CHINA is to set up its first joint operational command so that the world's largest military can respond faster and better to crises, amid simmering tensions on its surrounding seas and festering unrest in ethnic minority regions.
State-run China Daily newspaper reported yesterday, quoting a statement from the Defence Ministry, that the proposed system will be set up in "due course".
"Setting up the system is a basic requirement in an era of information, and the military has launched positive programmes in this regard," the news report said, without providing further details.
The ministry said the modernisation of China's armed forces is "not targeted at any country".
China is locked in territorial disputes with neighbouring countries, such as one with Japan over the Diaoyu/Senkaku islands in the East China Sea. Beijing also faces growing violence in border regions like Xinjiang and Tibet.
News of the proposed defence revamp followed a Japanese media report on Wednesday, citing senior Chinese military officials and other sources, that China was set to reorganise its seven military regions into five.
China now has seven military regions (known as da jun qu in Mandarin) in Beijing, Shenyang, Nanjing, Jinan, Guangzhou, Chengdu and Lanzhou.
The Yomiuri Shimbun newspaper said the five military regions would each have a joint operations command overseeing the army, navy and air force, and a strategic missile unit.
It is unclear from the China Daily report and the ministry's statement if such a change is indeed in the works, though observers say there have been clues from the Chinese Communist Party's policy summit held in November.
A reform plan endorsed by the top leaders urged the 2.3 million-strong People's Liberation Army to "improve the combined combat command systems, push forward reform of training and logistics for joint combat operations".
Professor Ouyang Wei of the National Defence University was quoted in the China Daily report as saying that a joint operational command would feature "unified command and information sharing across at least two different military forces", and would help the military respond quickly to a contingency.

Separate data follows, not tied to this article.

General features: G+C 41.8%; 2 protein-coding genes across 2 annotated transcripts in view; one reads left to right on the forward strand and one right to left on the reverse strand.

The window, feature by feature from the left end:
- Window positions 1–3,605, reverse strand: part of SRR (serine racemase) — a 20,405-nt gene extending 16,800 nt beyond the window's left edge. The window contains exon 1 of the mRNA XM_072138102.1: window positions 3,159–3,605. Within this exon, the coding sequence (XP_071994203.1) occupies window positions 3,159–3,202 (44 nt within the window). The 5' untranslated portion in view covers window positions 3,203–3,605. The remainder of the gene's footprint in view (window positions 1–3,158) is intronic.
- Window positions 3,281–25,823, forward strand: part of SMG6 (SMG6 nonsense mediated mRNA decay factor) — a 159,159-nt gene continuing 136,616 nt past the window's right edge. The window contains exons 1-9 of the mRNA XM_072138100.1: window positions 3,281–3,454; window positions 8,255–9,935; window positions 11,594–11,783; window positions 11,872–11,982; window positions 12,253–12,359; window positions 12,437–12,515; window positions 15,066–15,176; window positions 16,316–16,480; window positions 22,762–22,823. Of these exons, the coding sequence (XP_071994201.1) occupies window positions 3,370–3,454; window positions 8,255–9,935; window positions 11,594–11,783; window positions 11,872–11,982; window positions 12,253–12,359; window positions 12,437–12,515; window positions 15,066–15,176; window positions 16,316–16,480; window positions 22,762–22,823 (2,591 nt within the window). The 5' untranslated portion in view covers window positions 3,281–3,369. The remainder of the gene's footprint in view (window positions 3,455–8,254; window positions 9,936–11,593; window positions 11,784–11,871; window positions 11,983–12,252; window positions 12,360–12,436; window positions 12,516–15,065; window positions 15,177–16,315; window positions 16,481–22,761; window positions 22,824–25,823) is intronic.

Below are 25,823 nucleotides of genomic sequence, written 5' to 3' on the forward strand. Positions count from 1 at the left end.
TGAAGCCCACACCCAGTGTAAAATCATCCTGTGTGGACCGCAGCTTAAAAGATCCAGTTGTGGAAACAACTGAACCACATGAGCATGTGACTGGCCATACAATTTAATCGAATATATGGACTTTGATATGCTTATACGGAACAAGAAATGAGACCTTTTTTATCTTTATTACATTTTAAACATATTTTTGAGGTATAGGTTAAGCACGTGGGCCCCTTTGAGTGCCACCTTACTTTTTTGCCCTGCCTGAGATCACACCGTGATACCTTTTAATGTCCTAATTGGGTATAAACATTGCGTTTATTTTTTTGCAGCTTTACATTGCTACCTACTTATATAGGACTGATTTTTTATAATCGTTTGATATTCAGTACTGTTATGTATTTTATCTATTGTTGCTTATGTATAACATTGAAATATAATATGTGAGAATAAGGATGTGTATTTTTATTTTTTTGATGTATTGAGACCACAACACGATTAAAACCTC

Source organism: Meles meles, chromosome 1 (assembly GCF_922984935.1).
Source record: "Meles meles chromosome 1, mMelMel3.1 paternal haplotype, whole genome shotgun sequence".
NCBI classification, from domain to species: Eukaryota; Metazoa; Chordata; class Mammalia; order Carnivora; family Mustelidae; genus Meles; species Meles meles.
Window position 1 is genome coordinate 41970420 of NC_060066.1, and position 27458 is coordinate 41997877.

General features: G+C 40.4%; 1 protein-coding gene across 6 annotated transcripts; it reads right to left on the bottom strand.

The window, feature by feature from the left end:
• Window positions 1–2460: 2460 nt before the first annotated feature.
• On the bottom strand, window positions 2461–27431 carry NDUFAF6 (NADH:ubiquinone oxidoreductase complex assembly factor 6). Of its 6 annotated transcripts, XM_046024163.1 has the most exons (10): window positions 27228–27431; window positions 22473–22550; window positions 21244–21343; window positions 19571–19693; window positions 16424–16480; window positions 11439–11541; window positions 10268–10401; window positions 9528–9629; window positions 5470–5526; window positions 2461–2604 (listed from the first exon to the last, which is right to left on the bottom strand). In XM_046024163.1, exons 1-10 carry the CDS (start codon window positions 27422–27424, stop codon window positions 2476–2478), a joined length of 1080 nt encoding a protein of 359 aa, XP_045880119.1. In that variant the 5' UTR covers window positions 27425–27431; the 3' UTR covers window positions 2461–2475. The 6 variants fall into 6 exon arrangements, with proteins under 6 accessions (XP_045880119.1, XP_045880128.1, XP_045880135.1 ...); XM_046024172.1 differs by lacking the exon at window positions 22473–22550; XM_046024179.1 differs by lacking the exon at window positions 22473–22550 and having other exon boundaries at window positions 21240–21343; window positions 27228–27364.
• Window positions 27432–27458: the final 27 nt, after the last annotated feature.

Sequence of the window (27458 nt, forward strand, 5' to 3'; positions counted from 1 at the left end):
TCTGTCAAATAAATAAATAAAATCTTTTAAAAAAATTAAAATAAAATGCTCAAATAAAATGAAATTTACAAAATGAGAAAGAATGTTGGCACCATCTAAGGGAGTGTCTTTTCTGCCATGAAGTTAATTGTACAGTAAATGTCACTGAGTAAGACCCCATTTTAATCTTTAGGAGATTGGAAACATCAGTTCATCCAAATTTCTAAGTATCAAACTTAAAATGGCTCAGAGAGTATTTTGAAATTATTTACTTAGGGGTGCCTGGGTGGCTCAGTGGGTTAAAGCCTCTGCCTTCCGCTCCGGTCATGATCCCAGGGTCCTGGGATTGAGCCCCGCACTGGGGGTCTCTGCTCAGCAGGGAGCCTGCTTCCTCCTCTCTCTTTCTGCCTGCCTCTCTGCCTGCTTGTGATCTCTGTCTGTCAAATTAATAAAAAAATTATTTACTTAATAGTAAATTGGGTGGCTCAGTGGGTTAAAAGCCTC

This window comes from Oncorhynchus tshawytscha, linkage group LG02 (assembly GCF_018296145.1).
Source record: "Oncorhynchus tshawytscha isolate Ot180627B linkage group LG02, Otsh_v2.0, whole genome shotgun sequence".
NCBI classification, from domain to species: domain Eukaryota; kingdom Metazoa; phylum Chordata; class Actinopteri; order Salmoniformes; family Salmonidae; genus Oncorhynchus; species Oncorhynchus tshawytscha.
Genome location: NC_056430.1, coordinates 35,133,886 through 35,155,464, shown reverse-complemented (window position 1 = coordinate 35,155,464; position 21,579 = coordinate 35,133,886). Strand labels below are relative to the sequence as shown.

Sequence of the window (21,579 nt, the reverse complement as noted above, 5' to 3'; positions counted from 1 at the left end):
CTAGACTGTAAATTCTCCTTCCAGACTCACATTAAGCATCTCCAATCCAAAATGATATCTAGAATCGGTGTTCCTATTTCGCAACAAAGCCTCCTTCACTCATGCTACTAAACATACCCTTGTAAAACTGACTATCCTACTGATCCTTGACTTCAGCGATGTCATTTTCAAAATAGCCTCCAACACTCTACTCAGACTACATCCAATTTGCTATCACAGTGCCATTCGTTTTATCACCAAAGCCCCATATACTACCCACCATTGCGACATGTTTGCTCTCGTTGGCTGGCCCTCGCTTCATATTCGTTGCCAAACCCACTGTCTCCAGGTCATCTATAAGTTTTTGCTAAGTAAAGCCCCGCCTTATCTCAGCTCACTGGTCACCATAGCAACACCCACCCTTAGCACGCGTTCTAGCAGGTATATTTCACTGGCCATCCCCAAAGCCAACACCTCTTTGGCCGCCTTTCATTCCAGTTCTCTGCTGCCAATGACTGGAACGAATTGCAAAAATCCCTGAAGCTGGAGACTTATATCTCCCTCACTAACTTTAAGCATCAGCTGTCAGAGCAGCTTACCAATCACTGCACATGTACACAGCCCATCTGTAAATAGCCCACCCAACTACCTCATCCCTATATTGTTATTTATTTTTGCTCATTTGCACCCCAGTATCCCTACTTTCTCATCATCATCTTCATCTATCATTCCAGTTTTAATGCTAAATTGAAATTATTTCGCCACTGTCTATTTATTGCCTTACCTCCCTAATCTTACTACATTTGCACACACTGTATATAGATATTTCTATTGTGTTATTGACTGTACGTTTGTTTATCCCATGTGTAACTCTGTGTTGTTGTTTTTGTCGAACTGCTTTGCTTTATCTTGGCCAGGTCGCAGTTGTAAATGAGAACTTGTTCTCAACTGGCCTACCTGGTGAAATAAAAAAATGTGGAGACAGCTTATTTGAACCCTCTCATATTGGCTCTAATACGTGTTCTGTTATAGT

Military analysts tell The Straits Times that talk of changes to the military regions has surfaced on and off for several years, and would be hard to implement.
Shanghai-based observer Ni Lexiong said the last change took place in 1985, when late strongman Deng Xiaoping oversaw the reduction of military regions from 11 to the current seven.
"Transport links have improved tremendously since then, making deployment of troops and weaponry across China easier now. So, having just five military regions in the north, south, east, west and centre may be a possible arrangement," he said.
Beijing-based military commentator Wu Ge pointed out that Russia has divided itself into four military districts, even though its 17 million sq km land mass is almost twice as large as China's.
But he said any change will not be easy as military regions would resist efforts to remove them, by citing their strategic purposes.
For instance, north-eastern Shenyang is deemed important due to the North Korea situation, and north-western Lanzhou takes charge of Xinjiang.
Opposition might also come from the military top brass.
"You can be sure the military won't be too happy if changes were to hurt its interests. It may try to sabotage or delay these changes," said Mr Wu.